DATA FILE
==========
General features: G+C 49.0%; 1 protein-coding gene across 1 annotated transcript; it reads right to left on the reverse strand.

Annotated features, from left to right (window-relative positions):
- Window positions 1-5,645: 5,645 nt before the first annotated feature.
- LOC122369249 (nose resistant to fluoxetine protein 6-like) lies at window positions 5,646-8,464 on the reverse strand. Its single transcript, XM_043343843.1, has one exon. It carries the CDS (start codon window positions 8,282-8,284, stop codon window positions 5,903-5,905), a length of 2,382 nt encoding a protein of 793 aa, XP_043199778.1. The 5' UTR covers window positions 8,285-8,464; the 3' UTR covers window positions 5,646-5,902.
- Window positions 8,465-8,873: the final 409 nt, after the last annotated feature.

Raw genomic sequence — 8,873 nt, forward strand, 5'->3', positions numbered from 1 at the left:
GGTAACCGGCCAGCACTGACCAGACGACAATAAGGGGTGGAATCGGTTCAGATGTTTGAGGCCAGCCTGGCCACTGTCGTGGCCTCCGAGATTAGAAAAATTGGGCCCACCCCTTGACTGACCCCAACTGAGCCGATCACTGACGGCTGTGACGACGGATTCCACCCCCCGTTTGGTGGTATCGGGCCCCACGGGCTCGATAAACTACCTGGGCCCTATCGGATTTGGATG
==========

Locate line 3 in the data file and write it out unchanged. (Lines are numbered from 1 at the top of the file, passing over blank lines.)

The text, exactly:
- Window positions 1-5,645: 5,645 nt before the first annotated feature.